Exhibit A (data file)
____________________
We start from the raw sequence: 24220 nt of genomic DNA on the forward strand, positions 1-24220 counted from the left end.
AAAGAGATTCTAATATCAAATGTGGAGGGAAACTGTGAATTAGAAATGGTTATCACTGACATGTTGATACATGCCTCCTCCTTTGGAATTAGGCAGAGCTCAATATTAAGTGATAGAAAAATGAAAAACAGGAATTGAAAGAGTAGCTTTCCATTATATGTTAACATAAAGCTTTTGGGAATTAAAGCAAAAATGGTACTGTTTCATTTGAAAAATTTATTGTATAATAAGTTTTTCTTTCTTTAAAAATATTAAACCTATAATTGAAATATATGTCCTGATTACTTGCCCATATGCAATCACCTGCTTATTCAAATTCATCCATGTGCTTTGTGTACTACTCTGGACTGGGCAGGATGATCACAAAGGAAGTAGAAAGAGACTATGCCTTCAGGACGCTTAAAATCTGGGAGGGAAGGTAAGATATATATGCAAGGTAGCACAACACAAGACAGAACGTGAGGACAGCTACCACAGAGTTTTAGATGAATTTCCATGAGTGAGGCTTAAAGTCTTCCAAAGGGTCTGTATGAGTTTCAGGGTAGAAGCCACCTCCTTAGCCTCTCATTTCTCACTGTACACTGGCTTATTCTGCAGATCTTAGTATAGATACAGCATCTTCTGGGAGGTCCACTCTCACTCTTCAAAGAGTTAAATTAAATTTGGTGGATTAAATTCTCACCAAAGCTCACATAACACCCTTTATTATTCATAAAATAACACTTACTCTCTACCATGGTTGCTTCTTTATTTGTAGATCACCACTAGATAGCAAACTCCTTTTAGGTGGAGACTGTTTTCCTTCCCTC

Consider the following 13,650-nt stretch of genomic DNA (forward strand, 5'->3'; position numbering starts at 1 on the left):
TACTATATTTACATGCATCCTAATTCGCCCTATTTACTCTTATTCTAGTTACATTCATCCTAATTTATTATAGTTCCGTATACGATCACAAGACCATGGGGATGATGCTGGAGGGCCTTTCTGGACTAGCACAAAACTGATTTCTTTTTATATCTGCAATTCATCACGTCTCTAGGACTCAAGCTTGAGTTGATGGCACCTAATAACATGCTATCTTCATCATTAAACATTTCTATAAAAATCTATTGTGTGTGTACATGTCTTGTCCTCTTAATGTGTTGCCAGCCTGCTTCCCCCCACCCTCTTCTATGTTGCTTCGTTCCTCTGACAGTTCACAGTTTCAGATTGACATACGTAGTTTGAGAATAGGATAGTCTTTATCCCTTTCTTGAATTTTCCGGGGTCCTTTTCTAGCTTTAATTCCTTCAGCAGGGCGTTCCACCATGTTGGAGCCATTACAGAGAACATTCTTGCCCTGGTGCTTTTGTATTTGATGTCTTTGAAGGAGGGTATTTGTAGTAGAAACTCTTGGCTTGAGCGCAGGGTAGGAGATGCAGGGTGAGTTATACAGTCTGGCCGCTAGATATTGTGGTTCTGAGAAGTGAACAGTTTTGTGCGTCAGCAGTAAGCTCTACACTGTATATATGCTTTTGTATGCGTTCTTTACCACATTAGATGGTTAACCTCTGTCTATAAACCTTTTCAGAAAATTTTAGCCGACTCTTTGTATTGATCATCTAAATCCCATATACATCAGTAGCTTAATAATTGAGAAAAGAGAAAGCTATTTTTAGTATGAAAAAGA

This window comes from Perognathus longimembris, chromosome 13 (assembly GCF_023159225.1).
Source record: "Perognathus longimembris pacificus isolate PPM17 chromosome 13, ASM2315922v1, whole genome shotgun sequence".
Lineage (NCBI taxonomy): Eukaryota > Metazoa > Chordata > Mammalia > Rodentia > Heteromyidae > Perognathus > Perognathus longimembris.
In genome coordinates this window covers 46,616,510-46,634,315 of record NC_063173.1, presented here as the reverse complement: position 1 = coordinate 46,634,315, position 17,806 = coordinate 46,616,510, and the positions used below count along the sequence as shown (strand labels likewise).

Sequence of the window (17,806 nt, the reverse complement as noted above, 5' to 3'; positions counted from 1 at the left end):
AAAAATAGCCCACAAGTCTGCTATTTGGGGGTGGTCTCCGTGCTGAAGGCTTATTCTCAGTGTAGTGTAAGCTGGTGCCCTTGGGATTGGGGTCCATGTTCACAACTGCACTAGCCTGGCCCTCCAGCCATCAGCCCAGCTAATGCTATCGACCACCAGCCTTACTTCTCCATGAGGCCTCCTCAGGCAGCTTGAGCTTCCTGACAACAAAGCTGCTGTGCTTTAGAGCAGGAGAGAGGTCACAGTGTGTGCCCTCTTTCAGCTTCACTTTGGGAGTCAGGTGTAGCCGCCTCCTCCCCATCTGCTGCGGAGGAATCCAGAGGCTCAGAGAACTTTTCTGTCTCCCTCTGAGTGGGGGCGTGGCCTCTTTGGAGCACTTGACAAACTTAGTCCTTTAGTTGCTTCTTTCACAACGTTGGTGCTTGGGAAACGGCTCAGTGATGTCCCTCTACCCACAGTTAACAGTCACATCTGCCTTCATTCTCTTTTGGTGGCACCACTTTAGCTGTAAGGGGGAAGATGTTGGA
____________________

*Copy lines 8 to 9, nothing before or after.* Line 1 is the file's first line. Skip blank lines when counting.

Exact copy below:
In genome coordinates this window covers 46,616,510-46,634,315 of record NC_063173.1, presented here as the reverse complement: position 1 = coordinate 46,634,315, position 17,806 = coordinate 46,616,510, and the positions used below count along the sequence as shown (strand labels likewise).

Sequence of the window (17,806 nt, the reverse complement as noted above, 5' to 3'; positions counted from 1 at the left end):